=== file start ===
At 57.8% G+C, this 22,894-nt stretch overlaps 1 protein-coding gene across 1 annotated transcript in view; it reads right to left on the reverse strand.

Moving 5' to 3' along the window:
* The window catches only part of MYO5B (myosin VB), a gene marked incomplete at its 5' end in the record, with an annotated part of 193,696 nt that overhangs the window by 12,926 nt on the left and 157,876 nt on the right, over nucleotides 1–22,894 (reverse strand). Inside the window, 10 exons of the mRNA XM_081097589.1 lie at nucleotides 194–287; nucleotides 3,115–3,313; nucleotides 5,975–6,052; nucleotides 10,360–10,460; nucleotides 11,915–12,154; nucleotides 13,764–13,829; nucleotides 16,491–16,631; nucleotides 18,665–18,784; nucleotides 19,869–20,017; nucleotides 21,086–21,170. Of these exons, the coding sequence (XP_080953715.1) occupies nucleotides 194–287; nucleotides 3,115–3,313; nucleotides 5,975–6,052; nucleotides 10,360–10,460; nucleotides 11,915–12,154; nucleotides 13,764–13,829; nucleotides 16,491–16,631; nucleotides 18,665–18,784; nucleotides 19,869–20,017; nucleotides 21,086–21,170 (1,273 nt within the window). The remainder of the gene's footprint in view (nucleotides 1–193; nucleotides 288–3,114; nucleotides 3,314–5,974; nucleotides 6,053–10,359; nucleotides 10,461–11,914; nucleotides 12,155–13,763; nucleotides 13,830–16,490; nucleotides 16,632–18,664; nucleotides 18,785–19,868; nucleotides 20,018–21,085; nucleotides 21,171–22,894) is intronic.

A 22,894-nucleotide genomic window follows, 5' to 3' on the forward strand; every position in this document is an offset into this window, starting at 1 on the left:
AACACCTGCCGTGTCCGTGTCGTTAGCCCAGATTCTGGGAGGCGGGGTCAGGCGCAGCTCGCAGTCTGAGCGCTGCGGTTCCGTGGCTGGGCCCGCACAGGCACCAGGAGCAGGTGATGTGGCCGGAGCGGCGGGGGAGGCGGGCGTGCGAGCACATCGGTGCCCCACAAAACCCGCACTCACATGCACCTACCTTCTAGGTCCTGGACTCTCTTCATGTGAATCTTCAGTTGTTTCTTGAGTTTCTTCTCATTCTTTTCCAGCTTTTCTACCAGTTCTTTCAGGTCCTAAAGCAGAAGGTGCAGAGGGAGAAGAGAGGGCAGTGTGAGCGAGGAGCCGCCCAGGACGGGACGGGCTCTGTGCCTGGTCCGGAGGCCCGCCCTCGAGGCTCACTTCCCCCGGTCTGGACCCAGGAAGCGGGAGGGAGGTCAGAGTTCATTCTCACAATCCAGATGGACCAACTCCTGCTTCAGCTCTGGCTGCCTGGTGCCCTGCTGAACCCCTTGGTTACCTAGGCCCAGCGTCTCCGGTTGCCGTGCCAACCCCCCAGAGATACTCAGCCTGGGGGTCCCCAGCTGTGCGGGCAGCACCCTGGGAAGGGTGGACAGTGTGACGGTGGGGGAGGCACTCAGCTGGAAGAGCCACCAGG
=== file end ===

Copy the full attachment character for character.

At 57.8% G+C, this 22,894-nt stretch overlaps 1 protein-coding gene across 1 annotated transcript in view; it reads right to left on the reverse strand.

Moving 5' to 3' along the window:
* The window catches only part of MYO5B (myosin VB), a gene marked incomplete at its 5' end in the record, with an annotated part of 193,696 nt that overhangs the window by 12,926 nt on the left and 157,876 nt on the right, over nucleotides 1–22,894 (reverse strand). Inside the window, 10 exons of the mRNA XM_081097589.1 lie at nucleotides 194–287; nucleotides 3,115–3,313; nucleotides 5,975–6,052; nucleotides 10,360–10,460; nucleotides 11,915–12,154; nucleotides 13,764–13,829; nucleotides 16,491–16,631; nucleotides 18,665–18,784; nucleotides 19,869–20,017; nucleotides 21,086–21,170. Of these exons, the coding sequence (XP_080953715.1) occupies nucleotides 194–287; nucleotides 3,115–3,313; nucleotides 5,975–6,052; nucleotides 10,360–10,460; nucleotides 11,915–12,154; nucleotides 13,764–13,829; nucleotides 16,491–16,631; nucleotides 18,665–18,784; nucleotides 19,869–20,017; nucleotides 21,086–21,170 (1,273 nt within the window). The remainder of the gene's footprint in view (nucleotides 1–193; nucleotides 288–3,114; nucleotides 3,314–5,974; nucleotides 6,053–10,359; nucleotides 10,461–11,914; nucleotides 12,155–13,763; nucleotides 13,830–16,490; nucleotides 16,632–18,664; nucleotides 18,785–19,868; nucleotides 20,018–21,085; nucleotides 21,171–22,894) is intronic.

A 22,894-nucleotide genomic window follows, 5' to 3' on the forward strand; every position in this document is an offset into this window, starting at 1 on the left:
AACACCTGCCGTGTCCGTGTCGTTAGCCCAGATTCTGGGAGGCGGGGTCAGGCGCAGCTCGCAGTCTGAGCGCTGCGGTTCCGTGGCTGGGCCCGCACAGGCACCAGGAGCAGGTGATGTGGCCGGAGCGGCGGGGGAGGCGGGCGTGCGAGCACATCGGTGCCCCACAAAACCCGCACTCACATGCACCTACCTTCTAGGTCCTGGACTCTCTTCATGTGAATCTTCAGTTGTTTCTTGAGTTTCTTCTCATTCTTTTCCAGCTTTTCTACCAGTTCTTTCAGGTCCTAAAGCAGAAGGTGCAGAGGGAGAAGAGAGGGCAGTGTGAGCGAGGAGCCGCCCAGGACGGGACGGGCTCTGTGCCTGGTCCGGAGGCCCGCCCTCGAGGCTCACTTCCCCCGGTCTGGACCCAGGAAGCGGGAGGGAGGTCAGAGTTCATTCTCACAATCCAGATGGACCAACTCCTGCTTCAGCTCTGGCTGCCTGGTGCCCTGCTGAACCCCTTGGTTACCTAGGCCCAGCGTCTCCGGTTGCCGTGCCAACCCCCCAGAGATACTCAGCCTGGGGGTCCCCAGCTGTGCGGGCAGCACCCTGGGAAGGGTGGACAGTGTGACGGTGGGGGAGGCACTCAGCTGGAAGAGCCACCAGG